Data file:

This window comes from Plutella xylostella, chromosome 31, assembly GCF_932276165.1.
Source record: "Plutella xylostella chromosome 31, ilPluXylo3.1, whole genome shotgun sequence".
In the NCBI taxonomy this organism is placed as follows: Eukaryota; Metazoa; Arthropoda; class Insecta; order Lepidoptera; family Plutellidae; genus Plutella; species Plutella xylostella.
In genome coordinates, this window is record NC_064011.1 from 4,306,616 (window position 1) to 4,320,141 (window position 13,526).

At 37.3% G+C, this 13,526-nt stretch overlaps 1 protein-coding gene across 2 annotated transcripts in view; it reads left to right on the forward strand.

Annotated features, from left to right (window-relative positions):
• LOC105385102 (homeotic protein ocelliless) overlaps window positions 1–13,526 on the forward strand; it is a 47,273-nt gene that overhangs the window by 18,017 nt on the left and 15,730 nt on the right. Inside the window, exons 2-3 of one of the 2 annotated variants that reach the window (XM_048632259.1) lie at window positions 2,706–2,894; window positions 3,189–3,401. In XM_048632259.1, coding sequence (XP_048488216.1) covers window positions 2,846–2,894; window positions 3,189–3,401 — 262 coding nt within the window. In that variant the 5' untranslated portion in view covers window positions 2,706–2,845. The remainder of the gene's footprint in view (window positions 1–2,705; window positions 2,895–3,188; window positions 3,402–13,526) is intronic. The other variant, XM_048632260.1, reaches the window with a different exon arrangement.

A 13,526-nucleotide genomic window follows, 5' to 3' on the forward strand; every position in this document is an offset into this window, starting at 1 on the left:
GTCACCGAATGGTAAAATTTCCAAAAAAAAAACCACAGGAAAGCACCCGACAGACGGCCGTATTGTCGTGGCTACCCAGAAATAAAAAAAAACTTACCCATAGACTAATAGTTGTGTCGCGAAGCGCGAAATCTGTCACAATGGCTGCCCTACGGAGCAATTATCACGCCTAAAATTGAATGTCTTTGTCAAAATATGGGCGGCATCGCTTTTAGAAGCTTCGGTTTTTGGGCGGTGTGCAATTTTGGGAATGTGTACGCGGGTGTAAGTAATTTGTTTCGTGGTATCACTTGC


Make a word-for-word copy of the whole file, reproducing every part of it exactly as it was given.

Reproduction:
This window comes from Plutella xylostella, chromosome 31, assembly GCF_932276165.1.
Source record: "Plutella xylostella chromosome 31, ilPluXylo3.1, whole genome shotgun sequence".
In the NCBI taxonomy this organism is placed as follows: Eukaryota; Metazoa; Arthropoda; class Insecta; order Lepidoptera; family Plutellidae; genus Plutella; species Plutella xylostella.
In genome coordinates, this window is record NC_064011.1 from 4,306,616 (window position 1) to 4,320,141 (window position 13,526).

At 37.3% G+C, this 13,526-nt stretch overlaps 1 protein-coding gene across 2 annotated transcripts in view; it reads left to right on the forward strand.

Annotated features, from left to right (window-relative positions):
• LOC105385102 (homeotic protein ocelliless) overlaps window positions 1–13,526 on the forward strand; it is a 47,273-nt gene that overhangs the window by 18,017 nt on the left and 15,730 nt on the right. Inside the window, exons 2-3 of one of the 2 annotated variants that reach the window (XM_048632259.1) lie at window positions 2,706–2,894; window positions 3,189–3,401. In XM_048632259.1, coding sequence (XP_048488216.1) covers window positions 2,846–2,894; window positions 3,189–3,401 — 262 coding nt within the window. In that variant the 5' untranslated portion in view covers window positions 2,706–2,845. The remainder of the gene's footprint in view (window positions 1–2,705; window positions 2,895–3,188; window positions 3,402–13,526) is intronic. The other variant, XM_048632260.1, reaches the window with a different exon arrangement.

A 13,526-nucleotide genomic window follows, 5' to 3' on the forward strand; every position in this document is an offset into this window, starting at 1 on the left:
GTCACCGAATGGTAAAATTTCCAAAAAAAAAACCACAGGAAAGCACCCGACAGACGGCCGTATTGTCGTGGCTACCCAGAAATAAAAAAAAACTTACCCATAGACTAATAGTTGTGTCGCGAAGCGCGAAATCTGTCACAATGGCTGCCCTACGGAGCAATTATCACGCCTAAAATTGAATGTCTTTGTCAAAATATGGGCGGCATCGCTTTTAGAAGCTTCGGTTTTTGGGCGGTGTGCAATTTTGGGAATGTGTACGCGGGTGTAAGTAATTTGTTTCGTGGTATCACTTGC